December 2011

Judith Torrington and Alan Lewis, University of Sheffield

Specialist housing for people with sight loss could be improved through simple design changes, according to research from Thomas Pocklington Trust. A window view and sunlight were both highly important to participants.

Key Facts:

  • Buildings that had not been designed specifically for people with sight loss were not very good at supporting those people.
  • Natural and artificial light levels in lounges and bedrooms were inadequate for those with sight loss unless the home had been designed with them in mind.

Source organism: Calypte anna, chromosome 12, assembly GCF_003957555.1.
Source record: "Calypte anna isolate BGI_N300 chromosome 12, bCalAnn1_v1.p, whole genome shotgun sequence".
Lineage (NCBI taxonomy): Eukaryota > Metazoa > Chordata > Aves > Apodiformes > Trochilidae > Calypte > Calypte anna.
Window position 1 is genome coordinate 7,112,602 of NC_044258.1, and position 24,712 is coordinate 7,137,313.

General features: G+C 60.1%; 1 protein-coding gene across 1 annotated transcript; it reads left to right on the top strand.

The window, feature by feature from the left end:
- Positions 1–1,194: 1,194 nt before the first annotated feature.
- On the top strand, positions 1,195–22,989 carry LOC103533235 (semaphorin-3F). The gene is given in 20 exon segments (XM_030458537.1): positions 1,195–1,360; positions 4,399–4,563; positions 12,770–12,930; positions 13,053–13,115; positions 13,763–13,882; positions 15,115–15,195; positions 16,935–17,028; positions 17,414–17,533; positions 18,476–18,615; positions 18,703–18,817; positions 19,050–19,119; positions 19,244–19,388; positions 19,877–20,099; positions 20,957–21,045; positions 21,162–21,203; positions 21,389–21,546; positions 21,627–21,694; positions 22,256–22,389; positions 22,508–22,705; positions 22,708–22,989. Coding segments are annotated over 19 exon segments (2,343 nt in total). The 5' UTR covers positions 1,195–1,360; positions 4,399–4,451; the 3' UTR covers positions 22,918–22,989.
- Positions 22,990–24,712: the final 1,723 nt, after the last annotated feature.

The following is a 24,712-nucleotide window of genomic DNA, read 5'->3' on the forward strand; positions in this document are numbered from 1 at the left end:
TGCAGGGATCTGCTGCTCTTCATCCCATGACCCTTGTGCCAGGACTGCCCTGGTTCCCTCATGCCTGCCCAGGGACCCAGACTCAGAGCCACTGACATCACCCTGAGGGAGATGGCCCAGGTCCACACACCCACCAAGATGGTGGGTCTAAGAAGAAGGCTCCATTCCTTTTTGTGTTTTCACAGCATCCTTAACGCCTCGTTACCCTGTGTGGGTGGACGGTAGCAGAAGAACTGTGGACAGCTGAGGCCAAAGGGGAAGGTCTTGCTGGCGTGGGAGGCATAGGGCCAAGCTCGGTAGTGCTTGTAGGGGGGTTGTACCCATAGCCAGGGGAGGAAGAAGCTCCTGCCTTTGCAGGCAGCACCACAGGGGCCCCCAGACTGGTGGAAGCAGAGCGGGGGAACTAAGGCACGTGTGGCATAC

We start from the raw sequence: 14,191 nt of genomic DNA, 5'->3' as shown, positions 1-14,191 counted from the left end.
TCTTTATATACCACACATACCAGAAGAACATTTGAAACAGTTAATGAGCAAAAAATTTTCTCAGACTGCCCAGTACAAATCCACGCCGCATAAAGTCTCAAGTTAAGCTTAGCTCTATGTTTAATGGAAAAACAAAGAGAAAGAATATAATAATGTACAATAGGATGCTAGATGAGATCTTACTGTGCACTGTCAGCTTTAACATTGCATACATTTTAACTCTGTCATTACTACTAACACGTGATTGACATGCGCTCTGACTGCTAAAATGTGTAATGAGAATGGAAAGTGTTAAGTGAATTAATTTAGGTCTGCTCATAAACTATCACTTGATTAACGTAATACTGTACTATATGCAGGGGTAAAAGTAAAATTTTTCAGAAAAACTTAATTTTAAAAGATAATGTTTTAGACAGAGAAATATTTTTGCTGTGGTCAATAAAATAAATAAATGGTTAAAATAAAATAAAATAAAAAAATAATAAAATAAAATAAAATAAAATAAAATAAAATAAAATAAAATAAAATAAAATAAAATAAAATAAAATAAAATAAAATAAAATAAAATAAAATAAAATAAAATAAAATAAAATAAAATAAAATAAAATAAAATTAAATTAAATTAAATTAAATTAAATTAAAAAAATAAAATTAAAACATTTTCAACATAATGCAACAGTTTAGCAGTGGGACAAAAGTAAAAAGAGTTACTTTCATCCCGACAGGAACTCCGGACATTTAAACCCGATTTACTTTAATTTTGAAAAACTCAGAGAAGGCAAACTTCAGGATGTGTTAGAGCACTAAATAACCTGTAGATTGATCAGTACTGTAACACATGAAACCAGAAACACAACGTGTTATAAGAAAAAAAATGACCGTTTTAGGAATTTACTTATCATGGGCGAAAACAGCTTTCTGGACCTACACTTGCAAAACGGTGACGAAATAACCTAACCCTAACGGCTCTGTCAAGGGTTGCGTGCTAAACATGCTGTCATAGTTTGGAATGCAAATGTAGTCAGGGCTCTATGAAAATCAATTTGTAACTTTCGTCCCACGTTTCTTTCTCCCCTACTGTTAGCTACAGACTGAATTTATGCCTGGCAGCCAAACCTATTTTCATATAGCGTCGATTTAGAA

• Very few homes allowed for greater control over lighting levels, something many participants would have appreciated.
  • Very few design guides highlight the needs of older people with sight loss.
  • Having a view from their home was valued by all participants: it made people feel connected to life outside.
  • Sunlight in their home was welcomed by most participants even if it caused glare or overheating.

How can this research help?

This research established what issues non-purpose built housing can present when being occupied by someone with sight loss. Addressing these issues can allow more non-purpose built housing to support the needs of people with visual impairment.


Research Findings: Extra Care Housing for People with Sight Loss: Lighting and Design – PDF version and Word version